Last fall, Jeff Tisch, 47, was playing basketball with friends when he started feeling dizzy. “I didn’t think it was anything major, but then I got a burning feeling in my chest,” he said. “That’s when I knew something wasn’t right.”

Jeff called his wife, who directed him to the nearest emergency department — the Froedtert & the Medical College of Wisconsin Moorland Reserve Emergency Department in New Berlin. Within minutes, the care team had him hooked up to an EKG. “Shortly after that, they told me I was having a heart attack,” Jeff said.

Paramedics from the New Berlin Fire Department rushed Jeff to Froedtert & MCW Froedtert Hospital, where he was met in the Emergency Department by Michael Salinger, MD, interventional cardiologist and MCW faculty member.

“We did an emergency angiogram, and it showed that his right coronary artery was completely blocked,” Dr. Salinger said. Working rapidly, the cardiac catheterization lab team used a minimally invasive balloon catheter to restore blood flow, and then inserted a stent to hold the artery open. “We were able to interrupt the heart attack in progress,” Dr. Salinger said.

For Jeff, fast action was critical. Moorland Reserve Emergency Department, a department of Froedtert & MCW Community Memorial Hospital, has the ability to rapidly assess and stabilize patients with heart symptoms. It is one reason the facility recently became the first certified, freestanding Cardiac Care Center, an American College of Cardiology certification.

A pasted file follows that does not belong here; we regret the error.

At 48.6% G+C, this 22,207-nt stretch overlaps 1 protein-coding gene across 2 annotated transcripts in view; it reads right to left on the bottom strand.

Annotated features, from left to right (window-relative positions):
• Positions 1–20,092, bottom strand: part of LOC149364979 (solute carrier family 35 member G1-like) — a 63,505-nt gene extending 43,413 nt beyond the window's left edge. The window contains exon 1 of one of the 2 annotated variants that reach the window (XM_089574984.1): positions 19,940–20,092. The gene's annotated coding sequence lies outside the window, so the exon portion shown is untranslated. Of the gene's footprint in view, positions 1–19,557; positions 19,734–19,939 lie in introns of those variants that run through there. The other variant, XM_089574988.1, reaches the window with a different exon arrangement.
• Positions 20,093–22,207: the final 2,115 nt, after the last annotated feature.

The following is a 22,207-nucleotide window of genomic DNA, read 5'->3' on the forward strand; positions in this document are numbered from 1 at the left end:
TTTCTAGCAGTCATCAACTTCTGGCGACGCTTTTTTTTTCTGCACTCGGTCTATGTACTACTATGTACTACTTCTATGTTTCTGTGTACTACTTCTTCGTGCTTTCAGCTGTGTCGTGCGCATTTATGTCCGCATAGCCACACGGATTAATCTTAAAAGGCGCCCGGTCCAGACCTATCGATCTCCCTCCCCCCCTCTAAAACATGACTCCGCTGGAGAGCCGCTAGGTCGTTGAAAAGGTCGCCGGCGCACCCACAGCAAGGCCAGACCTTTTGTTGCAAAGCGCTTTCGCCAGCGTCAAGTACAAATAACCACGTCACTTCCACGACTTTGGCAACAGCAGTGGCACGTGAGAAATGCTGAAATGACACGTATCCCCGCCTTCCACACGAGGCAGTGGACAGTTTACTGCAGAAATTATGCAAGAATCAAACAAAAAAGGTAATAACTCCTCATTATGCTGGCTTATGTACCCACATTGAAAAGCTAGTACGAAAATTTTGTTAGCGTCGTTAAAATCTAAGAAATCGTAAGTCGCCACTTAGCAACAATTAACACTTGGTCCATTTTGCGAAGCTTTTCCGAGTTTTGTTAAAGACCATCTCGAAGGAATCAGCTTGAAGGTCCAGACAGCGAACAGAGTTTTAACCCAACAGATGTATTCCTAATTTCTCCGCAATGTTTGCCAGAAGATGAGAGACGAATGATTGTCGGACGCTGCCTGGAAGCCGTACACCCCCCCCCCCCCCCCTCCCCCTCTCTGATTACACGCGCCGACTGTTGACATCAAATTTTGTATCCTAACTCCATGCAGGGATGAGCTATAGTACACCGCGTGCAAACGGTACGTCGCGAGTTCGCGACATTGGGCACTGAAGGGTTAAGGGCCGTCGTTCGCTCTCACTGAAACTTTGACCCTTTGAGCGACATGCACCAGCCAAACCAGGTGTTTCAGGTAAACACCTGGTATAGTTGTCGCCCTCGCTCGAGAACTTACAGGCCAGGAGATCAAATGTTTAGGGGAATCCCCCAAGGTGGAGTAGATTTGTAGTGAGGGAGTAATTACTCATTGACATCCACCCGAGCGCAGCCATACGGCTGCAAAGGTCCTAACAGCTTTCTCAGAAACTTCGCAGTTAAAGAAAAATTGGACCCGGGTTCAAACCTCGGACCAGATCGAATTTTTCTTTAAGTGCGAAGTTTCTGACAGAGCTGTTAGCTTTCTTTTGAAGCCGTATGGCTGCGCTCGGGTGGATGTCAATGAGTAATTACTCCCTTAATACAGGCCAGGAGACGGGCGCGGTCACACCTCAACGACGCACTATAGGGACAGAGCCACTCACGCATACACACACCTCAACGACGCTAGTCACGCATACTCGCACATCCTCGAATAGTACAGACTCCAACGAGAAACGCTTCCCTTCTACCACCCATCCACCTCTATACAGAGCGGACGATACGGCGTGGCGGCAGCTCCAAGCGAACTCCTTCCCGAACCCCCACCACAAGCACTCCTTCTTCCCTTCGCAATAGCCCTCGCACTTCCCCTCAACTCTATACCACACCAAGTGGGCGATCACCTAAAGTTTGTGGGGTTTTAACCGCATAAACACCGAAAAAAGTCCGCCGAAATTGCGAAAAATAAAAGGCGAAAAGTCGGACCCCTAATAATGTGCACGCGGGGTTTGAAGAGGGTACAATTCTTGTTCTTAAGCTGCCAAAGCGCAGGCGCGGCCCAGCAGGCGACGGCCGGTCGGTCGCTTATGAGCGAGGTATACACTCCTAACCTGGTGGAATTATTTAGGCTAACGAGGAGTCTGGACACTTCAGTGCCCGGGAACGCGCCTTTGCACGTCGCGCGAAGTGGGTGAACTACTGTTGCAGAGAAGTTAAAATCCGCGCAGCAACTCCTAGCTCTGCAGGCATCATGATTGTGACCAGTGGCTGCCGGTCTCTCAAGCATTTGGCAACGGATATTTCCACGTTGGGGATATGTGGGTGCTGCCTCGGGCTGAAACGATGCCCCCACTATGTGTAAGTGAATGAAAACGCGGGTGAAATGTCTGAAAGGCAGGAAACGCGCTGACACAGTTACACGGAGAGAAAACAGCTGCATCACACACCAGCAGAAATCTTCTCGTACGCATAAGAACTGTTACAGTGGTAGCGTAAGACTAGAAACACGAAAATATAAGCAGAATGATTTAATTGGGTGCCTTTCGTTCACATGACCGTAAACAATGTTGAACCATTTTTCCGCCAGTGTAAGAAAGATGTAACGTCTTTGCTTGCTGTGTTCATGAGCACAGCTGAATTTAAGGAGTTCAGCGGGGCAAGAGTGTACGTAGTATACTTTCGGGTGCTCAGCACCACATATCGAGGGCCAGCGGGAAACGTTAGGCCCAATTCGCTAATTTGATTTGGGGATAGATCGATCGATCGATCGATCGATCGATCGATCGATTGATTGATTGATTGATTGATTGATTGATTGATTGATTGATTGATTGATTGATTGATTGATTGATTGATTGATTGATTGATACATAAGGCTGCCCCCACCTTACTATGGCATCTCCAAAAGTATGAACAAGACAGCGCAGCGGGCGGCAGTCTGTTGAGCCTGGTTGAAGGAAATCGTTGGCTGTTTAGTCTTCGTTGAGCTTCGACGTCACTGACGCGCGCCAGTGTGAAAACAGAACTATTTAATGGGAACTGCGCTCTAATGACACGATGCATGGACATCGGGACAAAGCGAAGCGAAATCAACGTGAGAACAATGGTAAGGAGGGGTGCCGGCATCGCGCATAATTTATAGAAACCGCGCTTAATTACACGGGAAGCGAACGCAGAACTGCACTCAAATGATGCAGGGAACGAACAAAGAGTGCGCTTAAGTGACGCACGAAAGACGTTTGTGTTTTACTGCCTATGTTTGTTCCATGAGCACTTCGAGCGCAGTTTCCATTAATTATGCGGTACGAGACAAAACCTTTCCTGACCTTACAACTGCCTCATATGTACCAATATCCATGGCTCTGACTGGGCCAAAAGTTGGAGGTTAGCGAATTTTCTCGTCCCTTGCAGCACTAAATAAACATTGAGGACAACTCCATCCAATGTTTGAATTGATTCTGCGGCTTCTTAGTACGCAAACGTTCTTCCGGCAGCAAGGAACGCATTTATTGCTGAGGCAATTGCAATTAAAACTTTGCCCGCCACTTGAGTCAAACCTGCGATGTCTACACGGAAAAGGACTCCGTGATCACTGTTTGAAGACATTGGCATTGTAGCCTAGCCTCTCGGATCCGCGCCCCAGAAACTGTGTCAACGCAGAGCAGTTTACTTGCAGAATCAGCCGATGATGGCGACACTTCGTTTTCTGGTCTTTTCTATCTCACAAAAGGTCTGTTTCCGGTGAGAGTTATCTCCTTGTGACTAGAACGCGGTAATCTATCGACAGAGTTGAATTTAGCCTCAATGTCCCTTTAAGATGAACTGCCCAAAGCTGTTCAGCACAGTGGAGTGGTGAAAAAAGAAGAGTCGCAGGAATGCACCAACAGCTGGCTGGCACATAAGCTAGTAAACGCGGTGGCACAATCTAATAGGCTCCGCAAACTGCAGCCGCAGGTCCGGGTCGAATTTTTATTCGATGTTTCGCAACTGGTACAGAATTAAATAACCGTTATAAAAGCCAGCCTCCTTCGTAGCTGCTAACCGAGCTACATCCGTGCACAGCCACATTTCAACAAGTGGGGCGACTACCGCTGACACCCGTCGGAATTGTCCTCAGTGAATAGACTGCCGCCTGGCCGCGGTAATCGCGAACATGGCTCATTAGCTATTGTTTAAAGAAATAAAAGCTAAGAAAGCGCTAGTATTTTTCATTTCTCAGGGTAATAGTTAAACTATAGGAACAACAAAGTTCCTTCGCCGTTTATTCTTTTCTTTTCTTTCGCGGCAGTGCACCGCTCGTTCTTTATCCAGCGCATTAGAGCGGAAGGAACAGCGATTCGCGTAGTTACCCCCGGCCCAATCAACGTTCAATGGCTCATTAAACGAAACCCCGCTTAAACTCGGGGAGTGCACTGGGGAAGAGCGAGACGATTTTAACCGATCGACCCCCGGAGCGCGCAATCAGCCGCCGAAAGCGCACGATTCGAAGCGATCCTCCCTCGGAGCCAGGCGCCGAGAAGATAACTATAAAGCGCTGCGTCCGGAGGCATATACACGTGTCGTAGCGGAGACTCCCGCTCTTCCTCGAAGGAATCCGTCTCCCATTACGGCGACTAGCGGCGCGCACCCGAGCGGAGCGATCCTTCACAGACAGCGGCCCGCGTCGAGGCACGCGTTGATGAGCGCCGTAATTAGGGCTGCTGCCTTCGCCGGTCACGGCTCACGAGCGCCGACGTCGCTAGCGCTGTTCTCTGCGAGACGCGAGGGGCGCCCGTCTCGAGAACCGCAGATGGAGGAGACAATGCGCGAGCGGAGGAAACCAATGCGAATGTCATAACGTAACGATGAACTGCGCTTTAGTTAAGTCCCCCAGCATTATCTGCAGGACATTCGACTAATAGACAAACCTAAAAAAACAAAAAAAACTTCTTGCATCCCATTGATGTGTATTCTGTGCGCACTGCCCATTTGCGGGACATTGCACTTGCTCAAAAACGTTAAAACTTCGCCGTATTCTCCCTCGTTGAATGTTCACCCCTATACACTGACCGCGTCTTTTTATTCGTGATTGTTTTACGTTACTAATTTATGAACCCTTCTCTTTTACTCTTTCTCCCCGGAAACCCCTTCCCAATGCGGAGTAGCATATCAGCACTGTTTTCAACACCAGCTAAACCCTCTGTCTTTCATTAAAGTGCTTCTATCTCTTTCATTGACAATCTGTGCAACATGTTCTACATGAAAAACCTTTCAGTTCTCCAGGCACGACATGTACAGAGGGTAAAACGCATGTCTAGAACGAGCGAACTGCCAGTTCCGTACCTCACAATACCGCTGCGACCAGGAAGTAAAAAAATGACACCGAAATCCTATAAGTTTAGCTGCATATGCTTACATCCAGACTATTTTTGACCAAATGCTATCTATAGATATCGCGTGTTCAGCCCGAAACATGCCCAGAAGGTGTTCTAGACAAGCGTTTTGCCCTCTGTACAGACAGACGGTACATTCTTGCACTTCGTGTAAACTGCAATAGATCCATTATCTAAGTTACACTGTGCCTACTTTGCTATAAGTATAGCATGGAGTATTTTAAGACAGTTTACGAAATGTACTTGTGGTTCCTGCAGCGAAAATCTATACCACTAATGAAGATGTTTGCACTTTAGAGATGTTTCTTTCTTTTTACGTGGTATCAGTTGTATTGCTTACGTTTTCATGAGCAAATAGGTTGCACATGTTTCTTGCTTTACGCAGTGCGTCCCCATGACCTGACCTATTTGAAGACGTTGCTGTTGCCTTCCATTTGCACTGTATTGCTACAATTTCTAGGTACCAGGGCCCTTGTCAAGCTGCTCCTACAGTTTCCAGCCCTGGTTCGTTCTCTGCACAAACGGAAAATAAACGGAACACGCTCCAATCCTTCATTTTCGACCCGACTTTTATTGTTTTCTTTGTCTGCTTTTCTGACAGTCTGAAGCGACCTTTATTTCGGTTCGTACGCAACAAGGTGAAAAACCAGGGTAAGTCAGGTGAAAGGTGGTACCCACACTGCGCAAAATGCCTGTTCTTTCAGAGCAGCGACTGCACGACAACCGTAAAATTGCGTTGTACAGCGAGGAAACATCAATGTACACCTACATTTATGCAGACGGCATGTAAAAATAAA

“We have a well-orchestrated pathway for patients who come in with chest pain,” said William Scheels, MD, emergency medicine physician and MCW faculty member. “Our staff is trained to quickly follow the right protocols and, if needed, mobilize the catheterization labs at Froedtert Hospital or Community Memorial Hospital,” he said. “We also work very closely with New Berlin paramedics, who transport patients quickly.”

The American College of Cardiology has established a “door-to-balloon” goal of 120 minutes for heart attack patients who present at emergency departments like Moorland Reserve. The Froedtert Hospital team was able to open the occluded artery only 72 minutes after Jeff arrived at Moorland Reserve Emergency Department.

“I was very impressed, and it’s amazing how good I feel today compared to just a short time ago,” Jeff said. “They did one heck of a job — and quickly.”

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